SOCIAL IMPACT & POLITICS
America: closed for business?America: closed for business?America: closed for business?
by Reid Hoffman
Imagine yourself one hundred years from now. Yes, you're still alive, breathing through genetically engineered pig lungs, and having dinner at your favorite restaurant. A robot waiter rolls up to refill your glass of wine, which is equipped with a sensor that allows the restaurant to automatically deduct $10 from your Bitcoin account.
Your companion, who doesn't actually speak the same language as you, is saying how much she loves her salad, which comes from a farm that uses precision agriculture techniques to boost productivity by effectively dividing fields into one-inch square plots that each receive customized fertilizer mixes based on their specific conditions. You understand her perfectly thanks to a small device in your ear that instantly translates her words and perfectly mimics her voice.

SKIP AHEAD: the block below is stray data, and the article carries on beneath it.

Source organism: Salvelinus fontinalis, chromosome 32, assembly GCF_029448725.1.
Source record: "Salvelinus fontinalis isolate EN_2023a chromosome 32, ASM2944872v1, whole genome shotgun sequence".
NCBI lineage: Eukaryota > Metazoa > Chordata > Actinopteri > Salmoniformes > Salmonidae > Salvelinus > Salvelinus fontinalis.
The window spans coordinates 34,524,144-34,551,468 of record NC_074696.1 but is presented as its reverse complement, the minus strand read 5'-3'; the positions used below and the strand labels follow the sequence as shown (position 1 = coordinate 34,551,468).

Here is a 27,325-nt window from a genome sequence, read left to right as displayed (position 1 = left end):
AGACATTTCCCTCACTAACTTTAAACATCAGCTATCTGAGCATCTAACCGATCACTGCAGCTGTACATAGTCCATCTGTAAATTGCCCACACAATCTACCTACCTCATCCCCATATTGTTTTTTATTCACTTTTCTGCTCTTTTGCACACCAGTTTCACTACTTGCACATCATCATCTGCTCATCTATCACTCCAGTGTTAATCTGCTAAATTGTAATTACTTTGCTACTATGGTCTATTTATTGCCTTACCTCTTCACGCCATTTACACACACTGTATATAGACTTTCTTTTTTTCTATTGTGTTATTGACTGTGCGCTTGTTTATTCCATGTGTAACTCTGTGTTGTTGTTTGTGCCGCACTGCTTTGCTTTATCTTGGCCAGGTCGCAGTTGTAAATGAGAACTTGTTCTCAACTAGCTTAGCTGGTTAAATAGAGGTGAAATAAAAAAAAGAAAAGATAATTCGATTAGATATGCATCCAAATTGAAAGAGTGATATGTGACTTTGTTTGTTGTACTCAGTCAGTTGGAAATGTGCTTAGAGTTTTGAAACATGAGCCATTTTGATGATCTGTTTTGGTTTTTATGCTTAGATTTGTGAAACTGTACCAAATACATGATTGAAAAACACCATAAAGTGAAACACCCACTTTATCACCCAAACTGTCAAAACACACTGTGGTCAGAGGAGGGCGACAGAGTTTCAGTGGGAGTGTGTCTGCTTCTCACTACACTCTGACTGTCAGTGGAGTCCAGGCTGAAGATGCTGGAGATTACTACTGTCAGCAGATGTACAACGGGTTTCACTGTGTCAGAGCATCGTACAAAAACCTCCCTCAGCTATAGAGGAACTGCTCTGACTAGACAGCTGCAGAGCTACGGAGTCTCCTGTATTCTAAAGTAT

Or who knows? Maybe all this will take place only twenty years from now. And thanks to advances in genomics, your replacement lungs could come from a de-extincted bucardo goat. The future is sooner and stranger than you think!
Ross describes a world in which technologies like those described above are defining the way we live. Specifically, he identifies cloud robotics, the commercialization of genomics, digitized money, cybersecurity, and the data-ification of everything as the significant factors that will drive change over coming decades.
But Ross, who served as Senior Advisor for Innovation to Secretary of State Hillary Clinton, is hardly a high-tech Pollyanna. While he saw first-hand how start-up hubs in developing countries can unleash prosperity, he also understands the dislocating and potentially destructive possibilities inherent in a world that depends on computer systems to run. In the future, everything from your toaster to your pacemaker will be optimized through networked efficiencies – and also potentially hackable.
Thus, Ross is bullish on cybersecurity. In his view, it must function "as a central feature in all the products being developed and commercialized for tomorrow."